For the Rav, ba-mahazeh teaches us that “G-d was not present,” and that He was suddenly engaging in an act of hester panim, of hiding His face from Avram. The question is why? Why did the Almighty choose “communication from a distance” instead of continued existential encounter? According to Rav Soloveitchik, this profound change was based upon the content and nature of the vision of the brit habettarim (Covenant of the Pieces) that He was about to vouchsafe to Abram:
Here G-d was a little distant, because the message G-d delivered to him was one of galut, of exile, oppression, humiliation and suffering. When the period of success and realization and fulfillment came to a conclusion, something happened. Before Abraham knew what G-d was going to tell him, he understood that the message would be different. It would be a message in which G-d would demand that Abraham pay the toll of the long road on which we have been traveling since his time, as we move toward the great objective which we all hope and believe will someday be attained and realized. “After these events,” the period of fulfillment and realization of relative peace and success, the period of Abraham the victor, came to an end.” (Page 140)
Based upon the Rav’s description of the galut that our people would, and have endured, we can readily understand why Hashem needed to reassure Abram about the ultimate future of the Jewish people. Thus the Rav states:
G-d says: “Al tira Avram, do not fear” (Sefer Bereishit 15:1). Before, G-d spoke to him face to face; now, suddenly, it is ba-mahazeh, from a distance. The word reaches him from infinity, from G-d’s transcendent abode. Abraham became apprehensive and frightened, because he recognized that the message was not one of blessing. So before delivering the message, G-d told him not to fear. Of course, I am not going to promise you riches and success, fulfillment and glory. But even though the message is different in nature and substance from My previous messages, I will protect you in galut, in exile, Sekharekha, the final reward, will take hundreds and thousands of years, but the final reward is great. On that day, ba-yom ha-hu, everything will be fulfilled, everything will be realized. (Page 140)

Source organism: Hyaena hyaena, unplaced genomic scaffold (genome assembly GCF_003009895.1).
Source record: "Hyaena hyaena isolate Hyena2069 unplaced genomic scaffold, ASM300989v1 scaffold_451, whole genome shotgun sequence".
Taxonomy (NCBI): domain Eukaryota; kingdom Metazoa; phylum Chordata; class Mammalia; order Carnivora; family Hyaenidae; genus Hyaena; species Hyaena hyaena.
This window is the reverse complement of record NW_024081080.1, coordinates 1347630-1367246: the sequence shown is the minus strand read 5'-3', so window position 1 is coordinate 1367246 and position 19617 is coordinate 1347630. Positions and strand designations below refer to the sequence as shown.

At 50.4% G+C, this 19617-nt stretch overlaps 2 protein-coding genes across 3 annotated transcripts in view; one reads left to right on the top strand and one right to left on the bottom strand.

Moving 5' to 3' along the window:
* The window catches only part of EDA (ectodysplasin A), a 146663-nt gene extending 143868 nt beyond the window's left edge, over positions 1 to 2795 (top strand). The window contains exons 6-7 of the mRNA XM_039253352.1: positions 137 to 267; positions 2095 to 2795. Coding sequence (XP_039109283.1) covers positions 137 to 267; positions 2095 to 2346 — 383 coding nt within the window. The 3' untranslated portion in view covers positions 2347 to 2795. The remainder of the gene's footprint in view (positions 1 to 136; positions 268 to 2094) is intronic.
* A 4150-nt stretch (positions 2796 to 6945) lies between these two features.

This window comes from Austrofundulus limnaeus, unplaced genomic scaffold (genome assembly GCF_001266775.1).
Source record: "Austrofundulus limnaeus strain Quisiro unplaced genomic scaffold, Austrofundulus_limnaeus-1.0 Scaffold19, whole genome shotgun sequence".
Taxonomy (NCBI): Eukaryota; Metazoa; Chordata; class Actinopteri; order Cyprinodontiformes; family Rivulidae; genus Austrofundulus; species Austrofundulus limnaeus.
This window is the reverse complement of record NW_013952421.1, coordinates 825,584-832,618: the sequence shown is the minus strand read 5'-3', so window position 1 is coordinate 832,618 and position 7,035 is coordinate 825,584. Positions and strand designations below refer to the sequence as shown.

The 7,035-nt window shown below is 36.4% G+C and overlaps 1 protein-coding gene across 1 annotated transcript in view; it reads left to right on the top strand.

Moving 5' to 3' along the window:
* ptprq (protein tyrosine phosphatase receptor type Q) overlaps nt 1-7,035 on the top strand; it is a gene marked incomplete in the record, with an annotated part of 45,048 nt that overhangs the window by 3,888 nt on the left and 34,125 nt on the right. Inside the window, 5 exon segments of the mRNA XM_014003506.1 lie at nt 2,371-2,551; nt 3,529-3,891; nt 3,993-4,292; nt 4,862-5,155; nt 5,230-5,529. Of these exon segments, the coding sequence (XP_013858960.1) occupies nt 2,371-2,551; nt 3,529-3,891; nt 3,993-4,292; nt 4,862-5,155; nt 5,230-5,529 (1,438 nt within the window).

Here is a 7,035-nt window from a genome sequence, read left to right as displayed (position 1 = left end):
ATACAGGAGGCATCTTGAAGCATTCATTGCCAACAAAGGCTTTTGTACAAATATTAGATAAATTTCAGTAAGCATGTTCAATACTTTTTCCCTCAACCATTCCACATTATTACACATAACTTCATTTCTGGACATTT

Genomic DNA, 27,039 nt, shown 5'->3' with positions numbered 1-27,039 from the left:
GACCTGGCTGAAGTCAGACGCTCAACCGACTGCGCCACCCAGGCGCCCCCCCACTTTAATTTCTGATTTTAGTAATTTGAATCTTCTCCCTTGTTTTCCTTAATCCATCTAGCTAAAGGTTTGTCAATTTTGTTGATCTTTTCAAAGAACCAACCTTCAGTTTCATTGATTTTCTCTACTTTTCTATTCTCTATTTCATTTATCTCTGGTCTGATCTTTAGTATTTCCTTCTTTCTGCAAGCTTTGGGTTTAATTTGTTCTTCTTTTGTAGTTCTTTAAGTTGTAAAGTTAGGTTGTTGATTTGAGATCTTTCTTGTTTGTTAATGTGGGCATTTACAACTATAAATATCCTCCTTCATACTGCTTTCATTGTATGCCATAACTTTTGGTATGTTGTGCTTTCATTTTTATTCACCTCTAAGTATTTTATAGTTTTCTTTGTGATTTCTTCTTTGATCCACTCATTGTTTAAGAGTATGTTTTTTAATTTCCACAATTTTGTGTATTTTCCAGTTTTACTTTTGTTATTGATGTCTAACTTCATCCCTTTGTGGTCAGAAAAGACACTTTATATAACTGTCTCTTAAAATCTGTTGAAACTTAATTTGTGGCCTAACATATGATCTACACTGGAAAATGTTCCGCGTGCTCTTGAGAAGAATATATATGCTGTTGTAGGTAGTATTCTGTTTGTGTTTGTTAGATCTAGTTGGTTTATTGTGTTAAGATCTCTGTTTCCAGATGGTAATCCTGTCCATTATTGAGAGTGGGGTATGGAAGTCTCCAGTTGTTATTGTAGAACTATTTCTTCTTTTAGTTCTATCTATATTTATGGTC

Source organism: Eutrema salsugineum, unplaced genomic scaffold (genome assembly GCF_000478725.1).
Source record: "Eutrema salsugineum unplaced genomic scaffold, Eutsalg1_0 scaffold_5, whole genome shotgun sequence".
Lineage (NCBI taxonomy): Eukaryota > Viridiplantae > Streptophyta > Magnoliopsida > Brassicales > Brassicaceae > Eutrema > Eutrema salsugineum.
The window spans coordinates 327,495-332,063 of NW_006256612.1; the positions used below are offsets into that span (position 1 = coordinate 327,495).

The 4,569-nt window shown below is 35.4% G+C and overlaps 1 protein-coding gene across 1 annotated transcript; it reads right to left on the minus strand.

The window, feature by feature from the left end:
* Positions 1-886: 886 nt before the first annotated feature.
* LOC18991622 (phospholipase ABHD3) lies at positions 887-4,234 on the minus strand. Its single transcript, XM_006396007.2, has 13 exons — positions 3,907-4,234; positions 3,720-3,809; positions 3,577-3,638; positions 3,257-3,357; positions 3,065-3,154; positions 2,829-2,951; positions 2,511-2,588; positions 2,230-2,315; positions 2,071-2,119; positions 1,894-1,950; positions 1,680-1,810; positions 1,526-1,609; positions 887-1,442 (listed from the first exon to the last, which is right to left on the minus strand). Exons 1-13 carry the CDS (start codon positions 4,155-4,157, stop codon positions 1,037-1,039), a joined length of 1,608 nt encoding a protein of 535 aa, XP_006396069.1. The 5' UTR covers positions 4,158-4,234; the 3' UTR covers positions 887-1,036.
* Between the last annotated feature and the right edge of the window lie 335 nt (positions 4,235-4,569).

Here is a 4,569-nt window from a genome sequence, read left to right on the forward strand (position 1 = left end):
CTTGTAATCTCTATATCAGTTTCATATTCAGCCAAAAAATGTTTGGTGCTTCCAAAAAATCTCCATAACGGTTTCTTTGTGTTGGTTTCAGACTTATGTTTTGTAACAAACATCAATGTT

The Beit Hamikdash was destroyed over 2000 years ago. We have suffered a seemingly endless galut of “oppression, humiliation and suffering” that is truly second to none. Indeed, our very existence belies all of the so-called rules of history and incontrovertibly proves that it is Hashem who has protected us in the darkest hours of our bitter exile. Nonetheless, we continue to wait for the final reward that has taken “hundreds and thousand of years.” At the same time, we must never forget, “al tira Avram,” the ultimate geula (Redemption) will most surely come, and “on that day, ba-yom ha-hu, everything will be fulfilled, everything will be realized.” With Hashem’s overflowing kindness, may this time come soon and in our days! V’chane yihi ratzon.
Past drashot may be found at my blog-website: http://reparashathashavuah.org
They may also be found on YUTorah.org using the search criteria of Etengoff and the parasha’s name.
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*** My audio shiurim for Women on “Tefilah: Haskafah and Analysis,” may be found at: http://tinyurl.com/8hsdpyd
*** I have posted 164 of Rabbi Soloveitchik’s English language audio shiurim (MP3 format) spanning the years 1958-1984. Please click on the highlighted link.
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Talmid of Rabbi Soloveitchik zatzal